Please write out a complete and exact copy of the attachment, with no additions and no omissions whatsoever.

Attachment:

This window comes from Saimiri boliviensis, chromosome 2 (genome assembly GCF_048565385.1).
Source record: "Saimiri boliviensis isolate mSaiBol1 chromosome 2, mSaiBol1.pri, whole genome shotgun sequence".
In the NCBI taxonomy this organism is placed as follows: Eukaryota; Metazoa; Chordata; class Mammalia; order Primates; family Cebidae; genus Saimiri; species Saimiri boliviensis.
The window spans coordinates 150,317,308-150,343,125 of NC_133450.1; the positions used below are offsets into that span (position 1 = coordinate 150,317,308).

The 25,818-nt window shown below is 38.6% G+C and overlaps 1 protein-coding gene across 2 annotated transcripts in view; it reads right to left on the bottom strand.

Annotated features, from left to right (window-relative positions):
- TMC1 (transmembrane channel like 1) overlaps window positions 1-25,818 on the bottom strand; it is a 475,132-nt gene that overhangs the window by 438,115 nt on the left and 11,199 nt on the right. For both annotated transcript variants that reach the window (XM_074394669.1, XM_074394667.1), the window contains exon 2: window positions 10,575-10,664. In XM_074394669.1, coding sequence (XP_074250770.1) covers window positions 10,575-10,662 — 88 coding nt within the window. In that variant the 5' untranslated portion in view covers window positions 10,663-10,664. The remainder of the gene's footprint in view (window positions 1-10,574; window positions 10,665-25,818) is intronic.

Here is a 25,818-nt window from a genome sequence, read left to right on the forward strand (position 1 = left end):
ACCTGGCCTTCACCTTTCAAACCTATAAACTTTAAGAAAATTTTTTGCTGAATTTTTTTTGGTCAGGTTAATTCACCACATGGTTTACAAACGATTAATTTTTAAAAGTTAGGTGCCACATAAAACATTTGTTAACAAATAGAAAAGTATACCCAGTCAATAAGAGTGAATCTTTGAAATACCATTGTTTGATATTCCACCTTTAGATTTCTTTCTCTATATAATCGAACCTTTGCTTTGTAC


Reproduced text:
This window comes from Saimiri boliviensis, chromosome 2 (genome assembly GCF_048565385.1).
Source record: "Saimiri boliviensis isolate mSaiBol1 chromosome 2, mSaiBol1.pri, whole genome shotgun sequence".
In the NCBI taxonomy this organism is placed as follows: Eukaryota; Metazoa; Chordata; class Mammalia; order Primates; family Cebidae; genus Saimiri; species Saimiri boliviensis.
The window spans coordinates 150,317,308-150,343,125 of NC_133450.1; the positions used below are offsets into that span (position 1 = coordinate 150,317,308).

The 25,818-nt window shown below is 38.6% G+C and overlaps 1 protein-coding gene across 2 annotated transcripts in view; it reads right to left on the bottom strand.

Annotated features, from left to right (window-relative positions):
- TMC1 (transmembrane channel like 1) overlaps window positions 1-25,818 on the bottom strand; it is a 475,132-nt gene that overhangs the window by 438,115 nt on the left and 11,199 nt on the right. For both annotated transcript variants that reach the window (XM_074394669.1, XM_074394667.1), the window contains exon 2: window positions 10,575-10,664. In XM_074394669.1, coding sequence (XP_074250770.1) covers window positions 10,575-10,662 — 88 coding nt within the window. In that variant the 5' untranslated portion in view covers window positions 10,663-10,664. The remainder of the gene's footprint in view (window positions 1-10,574; window positions 10,665-25,818) is intronic.

Here is a 25,818-nt window from a genome sequence, read left to right on the forward strand (position 1 = left end):
ACCTGGCCTTCACCTTTCAAACCTATAAACTTTAAGAAAATTTTTTGCTGAATTTTTTTTGGTCAGGTTAATTCACCACATGGTTTACAAACGATTAATTTTTAAAAGTTAGGTGCCACATAAAACATTTGTTAACAAATAGAAAAGTATACCCAGTCAATAAGAGTGAATCTTTGAAATACCATTGTTTGATATTCCACCTTTAGATTTCTTTCTCTATATAATCGAACCTTTGCTTTGTAC